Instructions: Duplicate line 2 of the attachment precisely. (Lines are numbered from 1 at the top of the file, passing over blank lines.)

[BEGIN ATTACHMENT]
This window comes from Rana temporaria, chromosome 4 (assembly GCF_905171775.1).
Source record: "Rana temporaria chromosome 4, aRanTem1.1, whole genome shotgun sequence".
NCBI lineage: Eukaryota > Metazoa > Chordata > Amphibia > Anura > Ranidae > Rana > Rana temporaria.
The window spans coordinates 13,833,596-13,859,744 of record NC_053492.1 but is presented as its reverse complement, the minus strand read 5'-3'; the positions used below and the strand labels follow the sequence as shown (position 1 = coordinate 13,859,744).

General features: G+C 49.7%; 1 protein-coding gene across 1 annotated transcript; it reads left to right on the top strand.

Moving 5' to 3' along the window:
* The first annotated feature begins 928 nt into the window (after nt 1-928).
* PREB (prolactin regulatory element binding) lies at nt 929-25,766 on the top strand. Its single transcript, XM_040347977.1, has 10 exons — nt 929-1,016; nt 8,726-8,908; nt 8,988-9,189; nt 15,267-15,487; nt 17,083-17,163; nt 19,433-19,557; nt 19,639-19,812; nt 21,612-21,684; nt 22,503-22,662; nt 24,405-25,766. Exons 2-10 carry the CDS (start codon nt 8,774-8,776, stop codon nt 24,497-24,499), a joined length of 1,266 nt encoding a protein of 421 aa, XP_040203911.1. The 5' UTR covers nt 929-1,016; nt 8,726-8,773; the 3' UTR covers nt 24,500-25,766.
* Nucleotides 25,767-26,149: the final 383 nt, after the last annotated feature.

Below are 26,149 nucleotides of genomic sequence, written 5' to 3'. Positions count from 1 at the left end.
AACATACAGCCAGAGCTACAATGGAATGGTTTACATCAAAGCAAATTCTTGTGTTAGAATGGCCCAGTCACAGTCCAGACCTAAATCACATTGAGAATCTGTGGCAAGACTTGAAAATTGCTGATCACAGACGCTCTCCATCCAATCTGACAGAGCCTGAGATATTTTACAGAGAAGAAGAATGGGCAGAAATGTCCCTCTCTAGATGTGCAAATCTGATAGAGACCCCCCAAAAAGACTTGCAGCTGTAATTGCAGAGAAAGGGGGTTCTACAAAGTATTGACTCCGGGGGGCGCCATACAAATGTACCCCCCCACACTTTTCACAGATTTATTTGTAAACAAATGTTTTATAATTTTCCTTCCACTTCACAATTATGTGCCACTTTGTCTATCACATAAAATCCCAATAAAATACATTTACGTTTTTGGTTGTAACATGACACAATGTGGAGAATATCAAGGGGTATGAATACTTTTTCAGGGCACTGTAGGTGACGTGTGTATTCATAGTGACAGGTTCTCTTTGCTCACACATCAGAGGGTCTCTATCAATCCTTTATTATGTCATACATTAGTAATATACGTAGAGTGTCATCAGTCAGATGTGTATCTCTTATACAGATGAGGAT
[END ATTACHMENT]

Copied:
Source record: "Rana temporaria chromosome 4, aRanTem1.1, whole genome shotgun sequence".